Beware of unofficial Etias visa-waiver websites, warns EU agency

Travellers - including those from the UK, US and Australia - are expected to need a €7 Etias visa waiver to enter the EU from 2024

If you need to apply for an Etias visa waiver, you should exercise caution over which website you use
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A warning has been issued over unofficial websites offering Etias visa waivers.

The European Border and Coast Guard Agency, known as Frontex, said it had identified “over 50” questionable websites regarding the visa-waiver scheme, which is set to come into force next year.

These websites are of particular concern because, as part of Etias applications, visitors will have to hand over personal information, including passport and credit card details.

Etias will be an electronic visa waiver for nationals of countries that do not currently need a visa to enter the EU, such as Britons, Americans and Australians.

One official website

Despite Etias’ slated introduction not being until at least the end of the year, the statement was released to help raise awareness over the number of unofficial sites in operation.

“While some of these websites are run by genuine businesses, others may not be as trustworthy,” said Francois Laruelle, Director of the Etias Central Unit Division at Frontex.

The scheme will allow for authorised businesses to act as commercial intermediaries for holidaymakers, taking care of the administrative process for visitors.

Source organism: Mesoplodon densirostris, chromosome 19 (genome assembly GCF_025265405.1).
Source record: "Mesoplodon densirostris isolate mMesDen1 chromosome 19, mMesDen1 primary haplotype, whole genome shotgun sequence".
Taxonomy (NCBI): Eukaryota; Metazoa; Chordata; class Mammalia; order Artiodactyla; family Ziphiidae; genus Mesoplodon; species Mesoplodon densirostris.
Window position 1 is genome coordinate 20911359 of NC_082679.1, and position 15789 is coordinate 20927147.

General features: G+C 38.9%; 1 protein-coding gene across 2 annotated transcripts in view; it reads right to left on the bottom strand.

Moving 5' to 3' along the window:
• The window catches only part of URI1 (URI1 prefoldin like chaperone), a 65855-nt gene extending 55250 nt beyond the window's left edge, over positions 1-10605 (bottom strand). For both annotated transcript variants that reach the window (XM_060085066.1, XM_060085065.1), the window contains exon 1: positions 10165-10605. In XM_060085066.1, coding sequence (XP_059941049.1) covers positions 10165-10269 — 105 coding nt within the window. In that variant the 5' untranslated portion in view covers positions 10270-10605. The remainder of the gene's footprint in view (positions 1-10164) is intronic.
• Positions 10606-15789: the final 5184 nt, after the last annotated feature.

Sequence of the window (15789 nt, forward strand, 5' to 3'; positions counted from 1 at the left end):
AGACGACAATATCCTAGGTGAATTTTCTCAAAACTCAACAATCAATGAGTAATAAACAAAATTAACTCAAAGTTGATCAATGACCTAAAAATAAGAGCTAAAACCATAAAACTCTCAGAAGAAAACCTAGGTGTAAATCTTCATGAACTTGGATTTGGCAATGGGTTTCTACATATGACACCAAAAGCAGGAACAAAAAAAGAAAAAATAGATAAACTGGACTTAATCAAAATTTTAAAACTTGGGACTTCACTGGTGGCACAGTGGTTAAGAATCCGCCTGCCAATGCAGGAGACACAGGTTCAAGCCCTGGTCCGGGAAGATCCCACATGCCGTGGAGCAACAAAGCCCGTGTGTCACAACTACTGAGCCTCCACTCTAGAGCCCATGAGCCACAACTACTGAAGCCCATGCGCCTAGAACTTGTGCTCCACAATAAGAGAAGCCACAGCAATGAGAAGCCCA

But Frontex advises applicants to be cautious as some of these intermediaries could, it is feared, charge extortionate fees.

The only official website for Etias applications is, and even intermediaries applying on behalf of someone else will have to use this site.

Applications using the official site will cost €7 – if using an intermediary, any additional costs above this amount will be pocketed by the company.

Using an intermediary will require you to hand over personal information for them to complete the application for you.

What is Etias?

Etias stands for the European Travel Information and Authorisation System. It will be an electronic visa waiver for people of nationalities that do not need a visa to enter the Schengen Area.

As a response to a number of exterior concerns, the EU is implementing the system to strengthen security measures.

With Etias, those entering the Schengen Area from one of the 63 countries that have visa-free access will have to pre-register before travelling.

This will allow the EU to screen arrivals before they pass through a border crossing.

All citizens of visa-free countries will have to apply online and pay the €7 fee for the scheme (although it is free for children and those over 70).

An Etias visa waiver will be valid for three years, and most applications will be processed within a few minutes.

Those arriving from countries where a visa is already required will see no change with the implementation of the scheme.

The Etias and EES projects - closely linked with the overarching goal of increasing border security – have seen a number of delays and are expected to come into force in 2024.

As Etias will tie in with the European Entry/Exit System – which will digitally register entrants to the Schengen Area from abroad to better track their stay within the bloc – it is expected to launch around six months after the EES does.

The UK has also announced its own digital border scheme, to launch before the end of 2024.

It will see those entering the UK have to pay before entering the country, although citizens of the UK and Ireland will be exempt.

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